Cardiopulmonary resuscitation : attitudes and knowledge of medical and nursing staff : a thesis presented in partial fulfilment of the requirements for the degree of Master of Arts in Nursing at Massey University

Author: O'Sullivan, Claire

Date: 2002

Publisher: Massey University

Type: Thesis

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Massey University


End of life issues, in particular the use of cardiopulmonary resuscitation (CPR) with the intention of prolonging life, remain a problem for many doctors and nurses. Research indicates that survival rates have not significantly improved over the last 30 years and that certain predictors prior to the cardiac arrest or during the cardiac arrest point to likely survival chances (Marik & Craft, 1997; Sanders, 1999; van Walraven, Forster & Steill, 1999). The attitudes and knowledge of doctors and nurses may influence CPR decision-making and practice. Cardiopulmonary resuscitation and the issues that surround CPR are complex, and each context is unique. The role of doctors and nurses in discussion and decision-making concerning CPR is likely to be influenced by many factors. Such decision-making continues to be highlighted by both doctors and nurses as their foremost ethical dilemma, even though their roles in CPR may differ (Oberle & Hughes, 2001). This study explores the attitudes of doctors and nurses, and searches for any relationships between attitudes, knowledge and decision-making in CPR. The data for the study was collected from 141 doctors and nurses working in a tertiary, teaching hospital. The investigator following a review of the research literature developed a questionnaire aiming to measure the attitudes and knowledge of doctors and nurses. Analysis of the data from the questionnaire was performed using the Statistical Software Package for Social Sciences (SPSS), and included descriptive inferential statistics, using chi-square analysis and logistic regression. The results of this study showed a general lack of knowledge amongst doctors and nurses about CPR survival outcomes; however doctors did demonstrate a higher level of knowledge than nurses. Discrepancies were evident in the perception of roles in CPR decision-making particularly amongst nurses. There were also a number of doctors who did not consider decision-making in CPR to be their role. Nurses and doctors differed in their perception of their roles, with nurses primarily viewing initiation of CPR as their role and only some nurses considering their role to be decision-making during CPR. The study also confirmed the differences in attitudes by doctors and nurses towards end of life issues, and confirmed that health professionals would like to discuss resuscitation more with their patients. Findings are discussed and related to the literature surrounding CPR, in particular, the general patterns of findings from the sample which pointed to a knowledge deficit in some doctors and nurses in relation to CPR and may impact on other areas such as discussion of end of life issues. The implications of these findings for practice, research and education are then outlined with recommendations. The general limitations of the study are also discussed with implications for future research.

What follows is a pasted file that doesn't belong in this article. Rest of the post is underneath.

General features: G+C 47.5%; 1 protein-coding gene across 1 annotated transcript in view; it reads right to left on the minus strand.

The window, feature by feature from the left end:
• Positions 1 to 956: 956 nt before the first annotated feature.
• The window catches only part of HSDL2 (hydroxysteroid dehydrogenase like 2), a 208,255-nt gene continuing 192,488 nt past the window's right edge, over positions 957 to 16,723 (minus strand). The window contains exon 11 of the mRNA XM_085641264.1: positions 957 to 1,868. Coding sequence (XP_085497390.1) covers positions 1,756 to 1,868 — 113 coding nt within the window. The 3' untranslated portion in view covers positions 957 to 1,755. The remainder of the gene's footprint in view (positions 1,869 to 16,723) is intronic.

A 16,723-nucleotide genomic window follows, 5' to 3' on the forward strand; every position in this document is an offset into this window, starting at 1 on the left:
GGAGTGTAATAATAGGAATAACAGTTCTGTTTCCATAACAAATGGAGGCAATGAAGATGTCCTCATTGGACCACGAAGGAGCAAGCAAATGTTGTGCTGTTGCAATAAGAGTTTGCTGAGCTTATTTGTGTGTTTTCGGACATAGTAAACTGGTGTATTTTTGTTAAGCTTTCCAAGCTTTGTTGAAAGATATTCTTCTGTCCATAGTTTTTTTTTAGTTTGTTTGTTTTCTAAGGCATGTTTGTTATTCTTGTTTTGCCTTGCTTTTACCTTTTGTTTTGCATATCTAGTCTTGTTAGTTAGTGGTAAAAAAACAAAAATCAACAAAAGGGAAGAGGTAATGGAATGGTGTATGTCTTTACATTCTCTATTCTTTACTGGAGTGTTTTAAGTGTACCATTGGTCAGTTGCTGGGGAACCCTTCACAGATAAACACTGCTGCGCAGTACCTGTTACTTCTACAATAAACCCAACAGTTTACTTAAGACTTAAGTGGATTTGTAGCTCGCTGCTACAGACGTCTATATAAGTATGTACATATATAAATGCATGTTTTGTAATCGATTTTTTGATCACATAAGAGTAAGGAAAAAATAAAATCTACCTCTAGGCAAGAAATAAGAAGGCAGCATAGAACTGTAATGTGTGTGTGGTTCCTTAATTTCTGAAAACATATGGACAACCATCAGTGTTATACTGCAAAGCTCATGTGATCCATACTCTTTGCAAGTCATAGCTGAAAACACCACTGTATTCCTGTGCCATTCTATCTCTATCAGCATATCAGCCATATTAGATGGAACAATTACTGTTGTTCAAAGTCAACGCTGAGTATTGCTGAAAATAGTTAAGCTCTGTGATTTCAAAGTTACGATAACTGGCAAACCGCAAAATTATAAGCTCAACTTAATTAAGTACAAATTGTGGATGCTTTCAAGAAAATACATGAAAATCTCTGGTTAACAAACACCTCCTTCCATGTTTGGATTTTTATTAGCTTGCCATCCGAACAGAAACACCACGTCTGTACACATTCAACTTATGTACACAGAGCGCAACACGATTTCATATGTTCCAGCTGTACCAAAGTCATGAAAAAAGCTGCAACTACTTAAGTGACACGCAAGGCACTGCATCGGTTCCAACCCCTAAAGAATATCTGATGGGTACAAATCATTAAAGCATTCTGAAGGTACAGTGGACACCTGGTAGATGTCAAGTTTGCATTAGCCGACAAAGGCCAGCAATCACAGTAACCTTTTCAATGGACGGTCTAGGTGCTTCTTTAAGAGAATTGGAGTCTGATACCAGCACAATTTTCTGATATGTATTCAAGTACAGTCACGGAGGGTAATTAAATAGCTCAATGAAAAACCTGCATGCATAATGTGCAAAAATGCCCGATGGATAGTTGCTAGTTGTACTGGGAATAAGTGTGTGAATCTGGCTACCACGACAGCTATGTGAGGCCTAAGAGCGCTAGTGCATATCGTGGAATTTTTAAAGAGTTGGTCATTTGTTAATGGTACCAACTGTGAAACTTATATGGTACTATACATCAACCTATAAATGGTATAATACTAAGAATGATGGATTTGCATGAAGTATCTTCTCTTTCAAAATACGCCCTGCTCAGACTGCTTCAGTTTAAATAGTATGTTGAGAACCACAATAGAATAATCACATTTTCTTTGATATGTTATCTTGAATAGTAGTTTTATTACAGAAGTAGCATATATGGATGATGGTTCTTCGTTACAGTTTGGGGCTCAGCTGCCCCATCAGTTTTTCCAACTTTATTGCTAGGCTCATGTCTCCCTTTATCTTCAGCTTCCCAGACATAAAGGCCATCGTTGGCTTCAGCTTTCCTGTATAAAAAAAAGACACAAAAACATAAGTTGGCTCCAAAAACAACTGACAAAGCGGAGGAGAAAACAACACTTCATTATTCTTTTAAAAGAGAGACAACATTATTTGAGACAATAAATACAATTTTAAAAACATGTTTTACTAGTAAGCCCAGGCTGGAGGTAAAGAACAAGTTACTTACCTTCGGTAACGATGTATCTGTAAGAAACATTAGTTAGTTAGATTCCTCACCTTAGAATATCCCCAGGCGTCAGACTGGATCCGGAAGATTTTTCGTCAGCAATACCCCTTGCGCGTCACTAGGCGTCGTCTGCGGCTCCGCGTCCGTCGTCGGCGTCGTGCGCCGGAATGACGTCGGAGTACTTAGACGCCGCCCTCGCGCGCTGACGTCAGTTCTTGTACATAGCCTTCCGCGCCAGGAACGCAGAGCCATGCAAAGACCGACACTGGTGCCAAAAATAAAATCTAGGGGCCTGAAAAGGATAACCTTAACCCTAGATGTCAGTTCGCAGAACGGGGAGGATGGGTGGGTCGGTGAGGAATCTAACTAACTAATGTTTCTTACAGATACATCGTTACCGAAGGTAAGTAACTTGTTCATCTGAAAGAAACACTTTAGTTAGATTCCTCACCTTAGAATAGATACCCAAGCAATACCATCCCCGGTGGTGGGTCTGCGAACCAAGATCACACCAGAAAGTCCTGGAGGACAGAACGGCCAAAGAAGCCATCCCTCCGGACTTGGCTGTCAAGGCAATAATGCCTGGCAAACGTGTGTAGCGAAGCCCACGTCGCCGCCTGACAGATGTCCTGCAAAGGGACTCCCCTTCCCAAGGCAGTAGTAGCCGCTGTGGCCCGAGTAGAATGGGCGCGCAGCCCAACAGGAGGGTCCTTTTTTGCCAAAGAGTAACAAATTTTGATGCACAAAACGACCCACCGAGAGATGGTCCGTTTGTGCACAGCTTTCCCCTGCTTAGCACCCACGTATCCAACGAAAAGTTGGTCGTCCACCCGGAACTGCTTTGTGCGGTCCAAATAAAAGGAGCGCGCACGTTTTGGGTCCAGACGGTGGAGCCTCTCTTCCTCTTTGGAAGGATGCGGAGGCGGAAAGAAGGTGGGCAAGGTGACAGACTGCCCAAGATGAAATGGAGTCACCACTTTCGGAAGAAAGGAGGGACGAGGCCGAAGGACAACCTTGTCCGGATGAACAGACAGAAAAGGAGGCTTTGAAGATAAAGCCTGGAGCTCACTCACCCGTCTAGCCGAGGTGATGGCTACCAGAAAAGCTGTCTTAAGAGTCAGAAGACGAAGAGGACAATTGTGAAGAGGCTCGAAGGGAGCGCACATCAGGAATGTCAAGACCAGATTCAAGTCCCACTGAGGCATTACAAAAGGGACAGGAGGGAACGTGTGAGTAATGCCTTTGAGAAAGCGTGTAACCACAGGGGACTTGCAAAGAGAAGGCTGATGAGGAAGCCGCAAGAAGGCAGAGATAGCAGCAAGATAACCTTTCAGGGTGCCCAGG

Subjects: CPR (First aid), Do-not-resuscitate orders, New Zealand -- Attitudes, Physicians, Surgeons, Nurses

Copyright: The Author